La Comtesse de Paris, Isabelle Orleans-Bourbon, whose husband would be King of France today if things had happened a little differently, came to town yesterday to see the French extravaganza and have dinner with the David Bruces.
Then she's off to Chicago to visit her niece, Dona Maria da Gloria Orleans-Braganza, who is married to Prince Alexander of Yugoslavia. Dona Maria is an interior decorator.
Mme. La Comtesse may not be a queen, prbably will never be a queen ("I think the time for that passed with De Gaulle"). But she carries herself like one. unruffled by a mixup over where the interview would be held, smiling calmly when she found two rival sets of reporters and photographers on hand, she seemed equal to absolutely any social occasion.
And she talked with pleasant easiness to absolutely everyone who came her way: the hallmark of royalty, some say.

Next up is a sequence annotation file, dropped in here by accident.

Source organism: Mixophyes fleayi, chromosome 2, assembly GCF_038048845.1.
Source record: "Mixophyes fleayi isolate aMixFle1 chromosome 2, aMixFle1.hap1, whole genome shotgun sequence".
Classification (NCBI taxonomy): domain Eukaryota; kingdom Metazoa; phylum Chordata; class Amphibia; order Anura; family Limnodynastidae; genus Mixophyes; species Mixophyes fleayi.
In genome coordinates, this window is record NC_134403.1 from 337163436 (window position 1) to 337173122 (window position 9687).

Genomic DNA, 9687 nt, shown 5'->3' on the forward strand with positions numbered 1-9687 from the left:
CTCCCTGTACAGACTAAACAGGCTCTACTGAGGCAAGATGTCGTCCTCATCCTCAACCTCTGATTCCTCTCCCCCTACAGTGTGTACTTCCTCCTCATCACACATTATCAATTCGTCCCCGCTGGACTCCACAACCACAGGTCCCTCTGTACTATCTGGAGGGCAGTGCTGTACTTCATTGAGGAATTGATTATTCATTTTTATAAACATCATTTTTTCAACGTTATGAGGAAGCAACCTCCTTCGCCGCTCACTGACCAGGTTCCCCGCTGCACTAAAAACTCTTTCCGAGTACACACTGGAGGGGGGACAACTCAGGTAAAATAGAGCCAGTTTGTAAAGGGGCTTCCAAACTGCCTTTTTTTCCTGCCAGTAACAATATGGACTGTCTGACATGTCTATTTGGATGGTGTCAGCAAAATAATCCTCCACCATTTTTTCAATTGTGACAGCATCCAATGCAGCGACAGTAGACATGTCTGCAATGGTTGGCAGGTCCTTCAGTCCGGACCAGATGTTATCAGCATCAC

When the limousine parked and the chauffeur held open the door, she remained in her seat, finishing her conversation before getting out.
Last October she wrote a bestseller in French, and she hopes to publish it in this country. It is "a family book, sentimental," she said. Her husband Henri has just publish his own book but "that's political."
Apparently all of France is agog, nevertheless, over the revelations. The big news in his book is that DeGaulle once told him he should be DeGaulle's successor, as a king. The news in her book is merely that they were good friends of the DeGaulles.
The eldest of her 10 children, Henri, is next in line for the succession, she said, adding that while there are indeed several other pretenders, "they're Spanish, they're from the Parma line, and the only real one is my husband." Her line and his - they are fourth cousins - both can be traced from Hugh Capet in the 10th century.
She will gladly recite the whole lineage for you, including the offshoots. To her, it's just something one knows, like the multiplication table.